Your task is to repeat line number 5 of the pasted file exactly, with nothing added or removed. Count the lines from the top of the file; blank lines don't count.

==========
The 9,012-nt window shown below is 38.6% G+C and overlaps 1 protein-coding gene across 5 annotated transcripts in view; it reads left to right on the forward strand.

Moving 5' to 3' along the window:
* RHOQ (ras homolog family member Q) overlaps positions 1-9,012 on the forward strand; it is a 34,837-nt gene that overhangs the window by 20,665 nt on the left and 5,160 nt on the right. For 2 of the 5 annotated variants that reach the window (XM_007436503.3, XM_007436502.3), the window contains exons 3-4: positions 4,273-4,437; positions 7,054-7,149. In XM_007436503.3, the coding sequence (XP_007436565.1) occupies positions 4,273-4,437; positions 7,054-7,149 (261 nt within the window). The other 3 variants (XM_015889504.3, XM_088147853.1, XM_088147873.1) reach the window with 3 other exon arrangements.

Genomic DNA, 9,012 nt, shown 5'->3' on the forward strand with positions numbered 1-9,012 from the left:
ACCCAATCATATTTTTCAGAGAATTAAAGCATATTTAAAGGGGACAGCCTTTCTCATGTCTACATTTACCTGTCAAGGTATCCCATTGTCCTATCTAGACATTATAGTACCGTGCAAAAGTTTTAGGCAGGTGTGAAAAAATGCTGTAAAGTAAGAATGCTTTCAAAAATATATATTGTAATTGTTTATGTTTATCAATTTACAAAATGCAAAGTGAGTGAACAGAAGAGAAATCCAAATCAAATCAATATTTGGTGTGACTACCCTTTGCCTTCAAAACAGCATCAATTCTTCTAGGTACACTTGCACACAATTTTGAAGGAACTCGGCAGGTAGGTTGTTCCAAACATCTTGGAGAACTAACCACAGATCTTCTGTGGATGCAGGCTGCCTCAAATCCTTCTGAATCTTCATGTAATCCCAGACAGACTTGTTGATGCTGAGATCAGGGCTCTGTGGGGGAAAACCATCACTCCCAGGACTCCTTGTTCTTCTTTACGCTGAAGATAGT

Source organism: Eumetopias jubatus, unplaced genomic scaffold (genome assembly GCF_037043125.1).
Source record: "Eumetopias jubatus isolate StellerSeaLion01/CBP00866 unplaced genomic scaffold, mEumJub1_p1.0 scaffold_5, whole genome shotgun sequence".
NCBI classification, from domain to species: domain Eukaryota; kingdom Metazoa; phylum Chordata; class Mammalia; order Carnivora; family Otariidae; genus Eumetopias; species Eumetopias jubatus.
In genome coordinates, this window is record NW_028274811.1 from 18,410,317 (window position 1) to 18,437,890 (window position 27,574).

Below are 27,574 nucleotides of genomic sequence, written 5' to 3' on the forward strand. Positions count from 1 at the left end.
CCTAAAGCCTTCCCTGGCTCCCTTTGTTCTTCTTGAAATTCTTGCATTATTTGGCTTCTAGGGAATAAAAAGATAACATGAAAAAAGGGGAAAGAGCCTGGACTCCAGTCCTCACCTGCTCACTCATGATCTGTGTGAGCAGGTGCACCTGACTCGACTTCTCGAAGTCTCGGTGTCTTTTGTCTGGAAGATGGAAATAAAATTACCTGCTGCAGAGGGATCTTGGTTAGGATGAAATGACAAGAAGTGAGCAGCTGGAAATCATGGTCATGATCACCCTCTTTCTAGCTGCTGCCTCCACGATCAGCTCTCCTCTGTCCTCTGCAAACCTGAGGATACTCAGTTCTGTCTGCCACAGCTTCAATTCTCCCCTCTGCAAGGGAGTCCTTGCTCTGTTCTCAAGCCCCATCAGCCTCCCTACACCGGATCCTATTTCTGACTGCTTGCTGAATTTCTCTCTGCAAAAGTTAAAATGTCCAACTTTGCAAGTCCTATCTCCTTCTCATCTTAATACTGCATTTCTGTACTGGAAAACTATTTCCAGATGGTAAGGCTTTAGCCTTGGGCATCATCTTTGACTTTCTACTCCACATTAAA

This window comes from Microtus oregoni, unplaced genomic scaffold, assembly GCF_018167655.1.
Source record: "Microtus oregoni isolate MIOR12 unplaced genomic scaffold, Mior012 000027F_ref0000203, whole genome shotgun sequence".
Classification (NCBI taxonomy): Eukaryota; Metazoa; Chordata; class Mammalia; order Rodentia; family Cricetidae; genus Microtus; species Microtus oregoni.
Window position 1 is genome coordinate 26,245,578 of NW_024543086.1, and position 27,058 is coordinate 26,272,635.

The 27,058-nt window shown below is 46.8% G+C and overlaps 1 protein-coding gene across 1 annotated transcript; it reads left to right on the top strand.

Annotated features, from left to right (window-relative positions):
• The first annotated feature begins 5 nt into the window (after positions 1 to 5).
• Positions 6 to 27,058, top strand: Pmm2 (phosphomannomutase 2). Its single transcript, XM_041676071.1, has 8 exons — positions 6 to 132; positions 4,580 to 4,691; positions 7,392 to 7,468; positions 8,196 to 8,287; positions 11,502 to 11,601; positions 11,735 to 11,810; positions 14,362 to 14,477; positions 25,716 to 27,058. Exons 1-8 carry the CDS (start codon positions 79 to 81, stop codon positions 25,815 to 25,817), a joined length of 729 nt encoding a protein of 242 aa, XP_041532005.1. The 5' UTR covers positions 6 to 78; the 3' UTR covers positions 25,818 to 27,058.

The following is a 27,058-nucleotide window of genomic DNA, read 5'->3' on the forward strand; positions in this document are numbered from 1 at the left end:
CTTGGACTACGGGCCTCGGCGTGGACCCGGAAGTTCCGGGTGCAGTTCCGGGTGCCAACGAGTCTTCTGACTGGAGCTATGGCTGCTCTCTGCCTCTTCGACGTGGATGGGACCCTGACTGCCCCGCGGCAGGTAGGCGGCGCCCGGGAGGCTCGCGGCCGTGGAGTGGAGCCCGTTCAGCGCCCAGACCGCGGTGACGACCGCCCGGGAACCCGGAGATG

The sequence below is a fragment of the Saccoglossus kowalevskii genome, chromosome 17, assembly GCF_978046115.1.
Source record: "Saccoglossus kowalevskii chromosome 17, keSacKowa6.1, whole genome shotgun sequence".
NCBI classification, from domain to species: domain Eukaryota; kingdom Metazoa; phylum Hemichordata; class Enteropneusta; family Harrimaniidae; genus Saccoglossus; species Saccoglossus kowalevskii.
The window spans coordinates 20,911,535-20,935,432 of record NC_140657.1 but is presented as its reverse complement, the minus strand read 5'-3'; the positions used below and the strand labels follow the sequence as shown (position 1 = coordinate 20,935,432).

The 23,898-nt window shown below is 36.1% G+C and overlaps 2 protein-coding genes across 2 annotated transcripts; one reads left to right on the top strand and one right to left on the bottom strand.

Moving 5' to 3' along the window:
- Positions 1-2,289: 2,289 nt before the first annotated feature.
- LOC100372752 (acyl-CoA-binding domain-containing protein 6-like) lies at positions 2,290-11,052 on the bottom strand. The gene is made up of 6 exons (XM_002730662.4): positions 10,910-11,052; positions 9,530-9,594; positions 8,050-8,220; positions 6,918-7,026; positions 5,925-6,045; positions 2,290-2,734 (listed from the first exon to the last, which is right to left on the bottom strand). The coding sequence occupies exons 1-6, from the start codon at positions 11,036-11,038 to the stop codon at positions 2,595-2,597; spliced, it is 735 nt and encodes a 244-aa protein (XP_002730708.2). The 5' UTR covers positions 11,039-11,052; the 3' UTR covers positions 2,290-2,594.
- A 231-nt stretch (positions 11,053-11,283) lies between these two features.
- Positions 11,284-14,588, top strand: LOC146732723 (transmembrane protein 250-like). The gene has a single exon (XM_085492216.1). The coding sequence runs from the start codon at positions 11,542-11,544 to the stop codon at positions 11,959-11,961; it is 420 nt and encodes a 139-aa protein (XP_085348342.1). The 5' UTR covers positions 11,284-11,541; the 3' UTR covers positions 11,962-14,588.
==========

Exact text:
ACCCAATCATATTTTTCAGAGAATTAAAGCATATTTAAAGGGGACAGCCTTTCTCATGTCTACATTTACCTGTCAAGGTATCCCATTGTCCTATCTAGACATTATAGTACCGTGCAAAAGTTTTAGGCAGGTGTGAAAAAATGCTGTAAAGTAAGAATGCTTTCAAAAATATATATTGTAATTGTTTATGTTTATCAATTTACAAAATGCAAAGTGAGTGAACAGAAGAGAAATCCAAATCAAATCAATATTTGGTGTGACTACCCTTTGCCTTCAAAACAGCATCAATTCTTCTAGGTACACTTGCACACAATTTTGAAGGAACTCGGCAGGTAGGTTGTTCCAAACATCTTGGAGAACTAACCACAGATCTTCTGTGGATGCAGGCTGCCTCAAATCCTTCTGAATCTTCATGTAATCCCAGACAGACTTGTTGATGCTGAGATCAGGGCTCTGTGGGGGAAAACCATCACTCCCAGGACTCCTTGTTCTTCTTTACGCTGAAGATAGT